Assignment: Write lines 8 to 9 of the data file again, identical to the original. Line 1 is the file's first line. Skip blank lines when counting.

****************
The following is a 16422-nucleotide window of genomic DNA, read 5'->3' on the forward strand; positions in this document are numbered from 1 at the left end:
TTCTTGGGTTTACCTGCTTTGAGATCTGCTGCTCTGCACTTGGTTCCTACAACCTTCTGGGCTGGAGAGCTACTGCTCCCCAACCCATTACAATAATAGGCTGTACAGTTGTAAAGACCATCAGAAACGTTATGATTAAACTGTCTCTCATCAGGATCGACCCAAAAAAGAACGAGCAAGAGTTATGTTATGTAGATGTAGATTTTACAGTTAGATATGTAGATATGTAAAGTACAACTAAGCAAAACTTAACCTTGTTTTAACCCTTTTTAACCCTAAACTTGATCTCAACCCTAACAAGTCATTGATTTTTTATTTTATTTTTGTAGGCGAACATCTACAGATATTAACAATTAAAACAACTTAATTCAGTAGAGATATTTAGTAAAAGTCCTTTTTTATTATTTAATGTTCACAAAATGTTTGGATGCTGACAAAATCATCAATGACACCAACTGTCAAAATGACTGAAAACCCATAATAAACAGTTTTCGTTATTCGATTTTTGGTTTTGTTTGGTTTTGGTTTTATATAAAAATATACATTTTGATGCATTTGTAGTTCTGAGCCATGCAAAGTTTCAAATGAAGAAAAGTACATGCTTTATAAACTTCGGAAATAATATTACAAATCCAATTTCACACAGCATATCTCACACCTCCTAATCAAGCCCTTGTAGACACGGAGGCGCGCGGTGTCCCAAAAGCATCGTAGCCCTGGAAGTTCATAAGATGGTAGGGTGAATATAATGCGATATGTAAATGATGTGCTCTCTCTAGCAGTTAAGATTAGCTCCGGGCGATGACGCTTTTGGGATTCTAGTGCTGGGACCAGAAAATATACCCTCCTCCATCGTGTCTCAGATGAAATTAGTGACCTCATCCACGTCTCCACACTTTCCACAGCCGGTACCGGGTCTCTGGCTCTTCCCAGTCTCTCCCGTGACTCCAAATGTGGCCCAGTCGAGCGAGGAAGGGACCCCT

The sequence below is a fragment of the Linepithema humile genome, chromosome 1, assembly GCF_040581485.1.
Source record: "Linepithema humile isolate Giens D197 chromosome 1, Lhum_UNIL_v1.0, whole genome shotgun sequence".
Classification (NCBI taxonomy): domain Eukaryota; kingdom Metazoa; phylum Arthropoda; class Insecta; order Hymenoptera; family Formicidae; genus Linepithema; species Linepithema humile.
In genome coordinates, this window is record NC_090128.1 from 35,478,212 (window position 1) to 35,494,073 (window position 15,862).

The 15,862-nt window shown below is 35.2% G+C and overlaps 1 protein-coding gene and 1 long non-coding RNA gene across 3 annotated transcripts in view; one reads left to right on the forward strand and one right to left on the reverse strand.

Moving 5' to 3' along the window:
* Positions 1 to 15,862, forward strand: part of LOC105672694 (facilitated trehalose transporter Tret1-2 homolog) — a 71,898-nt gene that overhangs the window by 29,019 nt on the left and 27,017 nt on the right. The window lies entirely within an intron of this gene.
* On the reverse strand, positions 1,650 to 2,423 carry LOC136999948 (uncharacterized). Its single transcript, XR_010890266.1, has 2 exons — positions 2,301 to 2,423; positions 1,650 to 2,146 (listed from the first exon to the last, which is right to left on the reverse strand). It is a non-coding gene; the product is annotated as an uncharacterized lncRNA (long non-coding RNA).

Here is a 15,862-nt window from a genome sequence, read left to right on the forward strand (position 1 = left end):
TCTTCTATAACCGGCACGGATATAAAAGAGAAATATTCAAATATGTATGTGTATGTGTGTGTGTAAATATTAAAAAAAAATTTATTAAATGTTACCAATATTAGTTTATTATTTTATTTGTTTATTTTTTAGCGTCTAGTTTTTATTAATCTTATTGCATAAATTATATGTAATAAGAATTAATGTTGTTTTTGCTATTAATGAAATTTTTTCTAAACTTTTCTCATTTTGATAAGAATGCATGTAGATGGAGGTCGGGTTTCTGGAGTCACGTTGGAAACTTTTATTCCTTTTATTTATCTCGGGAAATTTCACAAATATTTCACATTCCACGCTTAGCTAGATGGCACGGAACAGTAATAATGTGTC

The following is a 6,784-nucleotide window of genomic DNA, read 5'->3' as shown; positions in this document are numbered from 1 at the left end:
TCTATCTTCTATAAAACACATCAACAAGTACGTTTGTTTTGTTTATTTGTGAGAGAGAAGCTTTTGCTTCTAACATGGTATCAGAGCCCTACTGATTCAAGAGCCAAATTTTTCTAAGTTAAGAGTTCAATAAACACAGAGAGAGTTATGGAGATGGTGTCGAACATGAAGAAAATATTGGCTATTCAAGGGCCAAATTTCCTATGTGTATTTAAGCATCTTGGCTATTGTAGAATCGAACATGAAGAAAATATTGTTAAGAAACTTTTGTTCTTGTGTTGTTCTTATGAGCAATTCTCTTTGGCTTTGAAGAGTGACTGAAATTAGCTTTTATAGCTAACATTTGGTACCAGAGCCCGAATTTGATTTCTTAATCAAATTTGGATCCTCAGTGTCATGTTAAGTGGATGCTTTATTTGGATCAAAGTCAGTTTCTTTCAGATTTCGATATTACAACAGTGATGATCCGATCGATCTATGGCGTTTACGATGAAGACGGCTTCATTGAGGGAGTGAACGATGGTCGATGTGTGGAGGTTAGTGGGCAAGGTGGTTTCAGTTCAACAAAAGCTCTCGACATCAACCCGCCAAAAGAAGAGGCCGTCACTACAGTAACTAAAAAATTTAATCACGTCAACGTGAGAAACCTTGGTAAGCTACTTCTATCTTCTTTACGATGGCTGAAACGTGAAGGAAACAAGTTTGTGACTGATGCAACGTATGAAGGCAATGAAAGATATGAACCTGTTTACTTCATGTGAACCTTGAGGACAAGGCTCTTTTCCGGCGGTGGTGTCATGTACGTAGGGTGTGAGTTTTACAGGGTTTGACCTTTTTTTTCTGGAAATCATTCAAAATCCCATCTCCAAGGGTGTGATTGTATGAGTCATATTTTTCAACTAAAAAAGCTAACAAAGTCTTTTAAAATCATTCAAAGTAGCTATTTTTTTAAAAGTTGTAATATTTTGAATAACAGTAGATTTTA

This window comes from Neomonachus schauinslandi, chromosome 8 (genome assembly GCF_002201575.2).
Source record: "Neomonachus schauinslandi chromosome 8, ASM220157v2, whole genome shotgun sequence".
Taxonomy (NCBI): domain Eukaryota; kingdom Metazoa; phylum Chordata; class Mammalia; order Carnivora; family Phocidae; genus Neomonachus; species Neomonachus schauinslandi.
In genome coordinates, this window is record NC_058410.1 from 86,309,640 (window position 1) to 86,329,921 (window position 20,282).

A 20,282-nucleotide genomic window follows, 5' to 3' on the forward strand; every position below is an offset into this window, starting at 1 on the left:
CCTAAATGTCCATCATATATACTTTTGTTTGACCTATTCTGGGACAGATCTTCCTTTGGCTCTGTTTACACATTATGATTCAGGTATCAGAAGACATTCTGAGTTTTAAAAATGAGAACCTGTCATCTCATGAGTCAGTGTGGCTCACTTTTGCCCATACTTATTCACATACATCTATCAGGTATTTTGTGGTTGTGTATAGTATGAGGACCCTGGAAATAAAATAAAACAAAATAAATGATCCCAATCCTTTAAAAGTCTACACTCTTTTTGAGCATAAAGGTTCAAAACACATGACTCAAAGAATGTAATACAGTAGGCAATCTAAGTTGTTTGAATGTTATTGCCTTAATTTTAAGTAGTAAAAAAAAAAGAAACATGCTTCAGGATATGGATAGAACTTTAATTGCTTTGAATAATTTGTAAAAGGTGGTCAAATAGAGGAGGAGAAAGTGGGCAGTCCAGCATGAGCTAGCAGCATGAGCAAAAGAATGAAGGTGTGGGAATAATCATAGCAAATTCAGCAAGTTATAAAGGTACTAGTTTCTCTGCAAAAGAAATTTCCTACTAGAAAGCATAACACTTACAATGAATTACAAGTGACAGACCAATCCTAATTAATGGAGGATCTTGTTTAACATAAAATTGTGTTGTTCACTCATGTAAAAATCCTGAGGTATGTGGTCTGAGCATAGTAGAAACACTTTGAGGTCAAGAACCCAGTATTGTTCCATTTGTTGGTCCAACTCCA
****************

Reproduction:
Moving 5' to 3' along the window:
* Positions 1 to 15,862, forward strand: part of LOC105672694 (facilitated trehalose transporter Tret1-2 homolog) — a 71,898-nt gene that overhangs the window by 29,019 nt on the left and 27,017 nt on the right. The window lies entirely within an intron of this gene.